Plant Physiology and Lightning

Thomas Scarborough scarboro at
Mon Aug 23 05:29:37 EST 2004


In a moment, the results of my experiments - but first off, I think I might
have been had (again - on the Chat Zone below). Correct me if I'm wrong. The
fact is there are ideas scouts out there, and they can be cunning. Esteban
Cabrera once wrote to me after one of my ideas was swiped, "Take care Mr.
Scarborough, because 'the boys' are hungry for new things."

An example. Someone posed on the Chat Zone as a humble experimenter wanting
TENS circuits/ideas. It turned out he was the head of a company that
manufactures the units in South Africa - but he had posed as someone else.
He got all he needed before I discovered it. Another example. Someone
contacted me, posing as an expert who wanted to discuss metal detecting
principles. The next thing a design of mine (modified) appeared on a
website. In that case the web page was removed on discovery. Regrettably I
at first assumed the wrong culprit - I know the name now.

Such people appeal to your sense of pride - go on, your stuff is
pseudo-rubbish, your ideas won't withstand scrutiny. And such a person is
likely to be untraceable, and their name might never appear again. Or
conversely, they say I'm a leading expert, let me share the following
information confidentially with you, and what can you share with me? Or
they'll appeal to your sense of benevolence, and so on.

However, I should add that most people don't have such deceit in them - the
problem comes in distinguishing those who do from those who don't, which I
haven't been terribly good at.

With this in mind, I believe that I have said too much with regard to my
plant physiology experiments (on the Chat Zone below), and therefore I have
decided to reveal what I have been experimenting with. Perhaps someone else
might like to run with these ideas.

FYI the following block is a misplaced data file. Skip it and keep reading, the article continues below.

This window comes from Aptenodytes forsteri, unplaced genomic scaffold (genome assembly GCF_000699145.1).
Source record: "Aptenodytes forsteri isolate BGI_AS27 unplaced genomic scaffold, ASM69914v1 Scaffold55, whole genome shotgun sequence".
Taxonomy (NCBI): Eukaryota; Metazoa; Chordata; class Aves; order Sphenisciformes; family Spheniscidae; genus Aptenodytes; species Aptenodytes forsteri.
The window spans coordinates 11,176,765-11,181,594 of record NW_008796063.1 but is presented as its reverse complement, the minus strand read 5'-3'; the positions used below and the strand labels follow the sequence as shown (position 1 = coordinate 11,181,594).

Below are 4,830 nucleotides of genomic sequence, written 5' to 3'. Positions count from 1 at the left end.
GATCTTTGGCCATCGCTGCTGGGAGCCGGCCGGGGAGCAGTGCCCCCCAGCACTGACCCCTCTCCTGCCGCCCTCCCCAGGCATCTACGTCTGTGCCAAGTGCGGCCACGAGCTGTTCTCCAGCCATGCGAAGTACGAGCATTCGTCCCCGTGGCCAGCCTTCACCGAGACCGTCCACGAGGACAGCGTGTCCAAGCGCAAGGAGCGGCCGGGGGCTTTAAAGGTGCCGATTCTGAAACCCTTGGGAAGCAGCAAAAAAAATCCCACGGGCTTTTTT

I developed a circuit that triggered on a tree's physiological response to
static charge - and judging by my results, this ought to include lightning.
The circuit worked, but it was unstable, and I don't anticipate having the
time to smooth out the problems to take it to a publishable standard (I'm
embarking on a Master's degree this coming month and need to "clear the

Well I happened to be experimenting simultaneously with atmospheric charge
and plant physiology - the first of these being the basis for an EPE project
which the editor has hinted at - the second being a science project that I
was helping some students with.

What would happen, I wondered, if a tree were presented with a static
charge? I experimented with ash trees, as well as smaller plants, and the
results were striking. When I touched the trees with a charged item, they
instantly pumped themselves up to (I assumed) a high potential, which they
held steadily for a few minutes. The trees further showed a reaction when
only the air surrounding them was charged.

But I had a problem, which I have roughly described below. Any given section
of a tree gave the same voltage reading, but concatenated sections gave
readings that didn't seem to make sense. How high really did the potential
rise across the whole tree, top to bottom? By extrapolation, perhaps
hundreds of volts. But it's an open question.

I thought, what is the meaning of this? My reasoning as follows:

Any tree which were "pumped up" like this might lessen its "visibility"
beneath a thundercloud. That is, it would reduce the likelihood of a
lightning strike on the tree, since the tree would be more negatively
charged in relation to the cloud. This would seem to agree with studies
(reported e.g. in New Scientist) which show that the occurrence of lightning
is reduced over forested areas - studies which have so far expressed a
greater or lesser degree of bafflement over the phenomenon.

A more distant thought is - if this should be true, that trees protect
themselves from lightning by "pumping themselves up" electrically, then how
much electrical energy would a forest contain during a thunderstorm? Enough
to be tapped?

As a further development of this idea, it would seem that it might be
possible to charge up the human body to become "invisible" to a
thundercloud, perhaps with a small hand-held device. The recruitment of
volunteers for the first field tests will commence shortly.

Thomas Scarborough, 23 August 2004,

on the EPE Chat Zone

E-mail scarboro at

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